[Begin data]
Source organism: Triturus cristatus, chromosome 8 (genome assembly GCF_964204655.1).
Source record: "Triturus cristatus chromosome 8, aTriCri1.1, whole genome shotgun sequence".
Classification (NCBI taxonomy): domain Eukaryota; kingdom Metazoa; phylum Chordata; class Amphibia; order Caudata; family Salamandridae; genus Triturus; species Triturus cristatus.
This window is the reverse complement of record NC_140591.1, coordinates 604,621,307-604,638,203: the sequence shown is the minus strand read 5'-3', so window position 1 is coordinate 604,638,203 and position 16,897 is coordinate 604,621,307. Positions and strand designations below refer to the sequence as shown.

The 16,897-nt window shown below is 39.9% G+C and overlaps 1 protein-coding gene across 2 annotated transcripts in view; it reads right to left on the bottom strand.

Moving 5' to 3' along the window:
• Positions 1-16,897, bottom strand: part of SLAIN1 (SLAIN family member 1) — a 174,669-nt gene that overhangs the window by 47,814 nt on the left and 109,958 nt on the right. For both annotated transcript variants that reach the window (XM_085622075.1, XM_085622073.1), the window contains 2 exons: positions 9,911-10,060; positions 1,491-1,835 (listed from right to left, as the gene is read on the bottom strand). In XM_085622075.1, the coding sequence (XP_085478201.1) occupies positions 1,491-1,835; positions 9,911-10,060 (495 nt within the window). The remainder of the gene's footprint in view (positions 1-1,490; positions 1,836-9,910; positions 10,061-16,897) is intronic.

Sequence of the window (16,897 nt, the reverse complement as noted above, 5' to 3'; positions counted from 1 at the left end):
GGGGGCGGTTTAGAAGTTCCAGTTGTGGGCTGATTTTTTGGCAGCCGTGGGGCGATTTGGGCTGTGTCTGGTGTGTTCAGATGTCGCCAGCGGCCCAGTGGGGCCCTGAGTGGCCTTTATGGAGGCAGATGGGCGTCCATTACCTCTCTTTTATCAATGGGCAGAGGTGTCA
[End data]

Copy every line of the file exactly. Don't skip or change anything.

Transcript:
Source organism: Triturus cristatus, chromosome 8 (genome assembly GCF_964204655.1).
Source record: "Triturus cristatus chromosome 8, aTriCri1.1, whole genome shotgun sequence".
Classification (NCBI taxonomy): domain Eukaryota; kingdom Metazoa; phylum Chordata; class Amphibia; order Caudata; family Salamandridae; genus Triturus; species Triturus cristatus.
This window is the reverse complement of record NC_140591.1, coordinates 604,621,307-604,638,203: the sequence shown is the minus strand read 5'-3', so window position 1 is coordinate 604,638,203 and position 16,897 is coordinate 604,621,307. Positions and strand designations below refer to the sequence as shown.

The 16,897-nt window shown below is 39.9% G+C and overlaps 1 protein-coding gene across 2 annotated transcripts in view; it reads right to left on the bottom strand.

Moving 5' to 3' along the window:
• Positions 1-16,897, bottom strand: part of SLAIN1 (SLAIN family member 1) — a 174,669-nt gene that overhangs the window by 47,814 nt on the left and 109,958 nt on the right. For both annotated transcript variants that reach the window (XM_085622075.1, XM_085622073.1), the window contains 2 exons: positions 9,911-10,060; positions 1,491-1,835 (listed from right to left, as the gene is read on the bottom strand). In XM_085622075.1, the coding sequence (XP_085478201.1) occupies positions 1,491-1,835; positions 9,911-10,060 (495 nt within the window). The remainder of the gene's footprint in view (positions 1-1,490; positions 1,836-9,910; positions 10,061-16,897) is intronic.

Sequence of the window (16,897 nt, the reverse complement as noted above, 5' to 3'; positions counted from 1 at the left end):
GGGGGCGGTTTAGAAGTTCCAGTTGTGGGCTGATTTTTTGGCAGCCGTGGGGCGATTTGGGCTGTGTCTGGTGTGTTCAGATGTCGCCAGCGGCCCAGTGGGGCCCTGAGTGGCCTTTATGGAGGCAGATGGGCGTCCATTACCTCTCTTTTATCAATGGGCAGAGGTGTCA